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Blood Test to Detect Kidney Cancer 5 Years Before Diagnosis

Published: 2018-08-22 - Updated: 2022-09-11
Author: Beth Israel Deaconess Medical Center | Contact: bidmc.harvard.edu
Peer-Reviewed Publication: Yes
Additional References: Kidney Cancer Publications

Synopsis: Molecule KIM-1 protein in the blood of some patients with renal cell carcinoma is at elevated levels and may predict kidney cancer up to 5 years before diagnosis. Every year, over 330,000 people are diagnosed with kidney cancer worldwide. More than 80% of those new cases are renal cell carcinomas (RCC). Patients diagnosed with more invasive kidney tumors have dramatically poorer prognoses, with five-year survival rates of 50 percent and 10 percent for patients diagnosed at stages III and IV, respectively.

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Definition

Kidney Cancer

Kidney cancer is a type of cancer that starts in the kidney. It can also be called renal cell cancer, the most common type of kidney and renal pelvis cancer. Cancer starts when cells in the body begin to grow out of control. Renal cell carcinoma (RCC), also known as renal cell cancer or renal cell adenocarcinoma, is the most common type of kidney cancer. There are several subtypes of RCC, based mainly on how the cancer cells look in the lab. About 9 out of 10 kidney cancers are renal cell carcinomas. Other kidney cancers include transitional cell carcinomas, Wilms tumors, and renal sarcomas. Also See: List of Kidney Diseases and Conditions.

Main Digest

Every year, over 330,000 people are diagnosed with kidney cancer worldwide. More than 80% of those new cases are renal cell carcinomas (RCC). When caught early, the five-year survival rate is more than 90 percent.

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Patients diagnosed with more invasive tumors, however, have dramatically poorer prognoses, with five-year survival rates of 50 percent and 10 percent for patients diagnosed at stages III and IV, respectively. Early detection could improve the overall survival rate in patients at high risk for death from RCC.

Now, a team of investigators led by Beth Israel Deaconess Medical Center (BIDMC) medical oncologist Rupal Bhatt, MD, Ph.D., has demonstrated that a molecule called KIM-1, a protein present in the blood of some patients with renal cell carcinoma is present at elevated levels at the time of diagnosis, can also serve as a tool to predict the disease's onset up to five years before diagnosis. The team's findings were published in the journal Clinical Cancer Research.

Rupal Bhatt, M.D., Ph.D., corresponding author and medical oncologist at Beth Israel Deaconess Medical Center - Photo Credit: Beth Israel Deaconess Medical Center.
Rupal Bhatt, M.D., Ph.D., corresponding author and medical oncologist at Beth Israel Deaconess Medical Center - Photo Credit: Beth Israel Deaconess Medical Center.

"Our study found a significant association between plasma KIM-1 concentrations and the risk of renal cell carcinomas," said Bhatt, corresponding author of the study and an Associate Professor of Medicine at Harvard Medical School.

"The team also found that KIM-1 concentrations were associated with poorer survival. Further studies are needed, but a sensitive and specific tumor marker that can detect early-stage RCC would have strong potential to improve overall survival."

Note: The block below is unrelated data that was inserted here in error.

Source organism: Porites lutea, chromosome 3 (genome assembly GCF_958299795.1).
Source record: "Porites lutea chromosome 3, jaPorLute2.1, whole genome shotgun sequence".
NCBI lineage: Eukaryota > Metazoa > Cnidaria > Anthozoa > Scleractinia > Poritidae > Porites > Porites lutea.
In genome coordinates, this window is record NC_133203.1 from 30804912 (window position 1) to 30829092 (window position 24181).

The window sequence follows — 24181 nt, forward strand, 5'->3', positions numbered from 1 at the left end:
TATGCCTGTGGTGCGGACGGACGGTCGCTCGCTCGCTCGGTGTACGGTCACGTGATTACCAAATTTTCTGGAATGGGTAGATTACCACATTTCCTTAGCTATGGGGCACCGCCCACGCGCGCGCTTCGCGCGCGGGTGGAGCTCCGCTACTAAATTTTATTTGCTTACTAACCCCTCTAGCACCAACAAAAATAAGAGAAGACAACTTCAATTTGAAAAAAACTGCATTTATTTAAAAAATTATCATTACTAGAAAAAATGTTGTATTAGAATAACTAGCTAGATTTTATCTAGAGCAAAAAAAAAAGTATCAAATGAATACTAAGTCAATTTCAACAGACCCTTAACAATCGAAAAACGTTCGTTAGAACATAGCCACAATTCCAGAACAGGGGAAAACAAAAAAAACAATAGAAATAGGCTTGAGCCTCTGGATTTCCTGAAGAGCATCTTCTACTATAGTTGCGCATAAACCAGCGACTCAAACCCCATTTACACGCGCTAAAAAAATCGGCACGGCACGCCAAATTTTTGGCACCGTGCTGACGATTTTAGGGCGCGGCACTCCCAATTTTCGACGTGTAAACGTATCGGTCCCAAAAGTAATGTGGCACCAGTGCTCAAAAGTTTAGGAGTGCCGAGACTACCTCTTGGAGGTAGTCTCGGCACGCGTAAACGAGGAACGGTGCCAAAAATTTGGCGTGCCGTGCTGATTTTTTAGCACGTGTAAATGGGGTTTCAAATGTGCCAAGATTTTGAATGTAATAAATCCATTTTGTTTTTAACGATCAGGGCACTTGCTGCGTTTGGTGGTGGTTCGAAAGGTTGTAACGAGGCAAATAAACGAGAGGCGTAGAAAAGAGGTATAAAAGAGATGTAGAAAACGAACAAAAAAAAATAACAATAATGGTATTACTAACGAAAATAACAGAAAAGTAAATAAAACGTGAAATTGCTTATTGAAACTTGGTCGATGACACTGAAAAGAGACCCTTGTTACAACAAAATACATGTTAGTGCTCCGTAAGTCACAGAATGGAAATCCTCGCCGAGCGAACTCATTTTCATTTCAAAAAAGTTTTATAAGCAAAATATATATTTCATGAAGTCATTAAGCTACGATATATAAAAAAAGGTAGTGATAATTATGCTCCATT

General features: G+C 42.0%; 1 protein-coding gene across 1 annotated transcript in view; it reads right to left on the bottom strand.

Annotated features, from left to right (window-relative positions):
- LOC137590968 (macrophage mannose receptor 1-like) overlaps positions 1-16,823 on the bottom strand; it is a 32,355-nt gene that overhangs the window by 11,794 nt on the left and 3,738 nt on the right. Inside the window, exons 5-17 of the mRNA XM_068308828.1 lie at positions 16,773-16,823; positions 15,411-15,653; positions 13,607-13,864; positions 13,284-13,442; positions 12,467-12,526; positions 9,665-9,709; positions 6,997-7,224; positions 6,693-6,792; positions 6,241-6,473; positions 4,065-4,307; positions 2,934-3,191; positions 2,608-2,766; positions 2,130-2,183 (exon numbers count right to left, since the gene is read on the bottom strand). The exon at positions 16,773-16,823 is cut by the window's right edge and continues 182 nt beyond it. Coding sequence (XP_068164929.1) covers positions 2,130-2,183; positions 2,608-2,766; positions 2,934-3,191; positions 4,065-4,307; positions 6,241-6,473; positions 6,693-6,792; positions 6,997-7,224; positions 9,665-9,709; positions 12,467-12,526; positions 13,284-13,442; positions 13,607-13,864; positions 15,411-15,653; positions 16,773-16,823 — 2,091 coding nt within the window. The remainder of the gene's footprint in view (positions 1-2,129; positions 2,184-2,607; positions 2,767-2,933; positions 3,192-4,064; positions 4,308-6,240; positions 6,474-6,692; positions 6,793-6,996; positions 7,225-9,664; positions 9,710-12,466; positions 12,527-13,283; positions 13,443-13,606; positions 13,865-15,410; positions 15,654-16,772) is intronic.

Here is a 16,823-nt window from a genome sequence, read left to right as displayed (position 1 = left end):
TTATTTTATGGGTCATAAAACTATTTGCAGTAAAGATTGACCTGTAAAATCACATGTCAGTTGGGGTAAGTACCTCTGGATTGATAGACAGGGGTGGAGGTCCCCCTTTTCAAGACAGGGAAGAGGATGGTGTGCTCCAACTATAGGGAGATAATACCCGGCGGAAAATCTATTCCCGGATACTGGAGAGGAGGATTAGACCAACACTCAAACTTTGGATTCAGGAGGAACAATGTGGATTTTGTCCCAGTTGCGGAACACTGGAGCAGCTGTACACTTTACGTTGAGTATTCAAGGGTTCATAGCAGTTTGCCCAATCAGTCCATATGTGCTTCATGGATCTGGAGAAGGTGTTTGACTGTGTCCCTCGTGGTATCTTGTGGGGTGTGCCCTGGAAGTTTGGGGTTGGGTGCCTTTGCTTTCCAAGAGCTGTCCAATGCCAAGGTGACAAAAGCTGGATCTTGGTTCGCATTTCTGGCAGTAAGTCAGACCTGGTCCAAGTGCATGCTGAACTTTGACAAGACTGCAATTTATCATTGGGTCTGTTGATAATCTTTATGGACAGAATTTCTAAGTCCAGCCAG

Bhatt and colleagues, including co-first author David Muller, Ph.D., a research fellow in Epidemiology and Biostatistics at Imperial College London, analyzed data from the European Prospective Investigation into Cancer and Nutrition (EPIC), one of the world's largest cohort studies investigating the link between diet, lifestyle and environment and chronic diseases including cancer.

When the team compared KIM-1 concentrations in samples from EPIC participants who developed RCC within five years with participants who remained healthy, they found the average concentration of KIM-1 was double in those eventually diagnosed with RCC. Moreover, including KIM-1 concentrations in a model for predicting kidney cancer risk approximately doubled the model's accuracy.

"This work is a big step forward because KIM-1 is the only blood biomarker shown prospectively to distinguish between people at high and low risk of kidney cancer," said Muller. "But more work will be necessary before we see this in the clinic."

"It will be important to understand more about the settings in which KIM-1 might be incorporated into patient care," added Bhatt. "We don't expect that KIM-1 will be useful as a screening test, as the risk of RCC in the general population is low. KIM-1 is more likely to be relevant in high-risk populations or as an adjunct to other diagnostic procedures."

In addition to Bhatt and Muller, co-authors include co-first author Ghislaine Scelo of the International Agency for Research on Cancer (IARC) and Venkata Sabbisetti and Joseph V. Bonventre of Brigham and Women's Hospital.

This work was supported by grants from the National Institutes of Health Funding (R01 CA196996 and P50 CA101942-12) and a Cancer Research UK Population Research Fellowship.

Reference Source(s):

Blood Test to Detect Kidney Cancer 5 Years Before Diagnosis | Beth Israel Deaconess Medical Center (bidmc.harvard.edu). Disabled World makes no warranties or representations in connection therewith. Content may have been edited for style, clarity or length.

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Cite This Page (APA): Beth Israel Deaconess Medical Center. (2018, August 22). Blood Test to Detect Kidney Cancer 5 Years Before Diagnosis. Disabled World. Retrieved February 6, 2023 from www.disabled-world.com/health/cancer/kidney/kim-1.php

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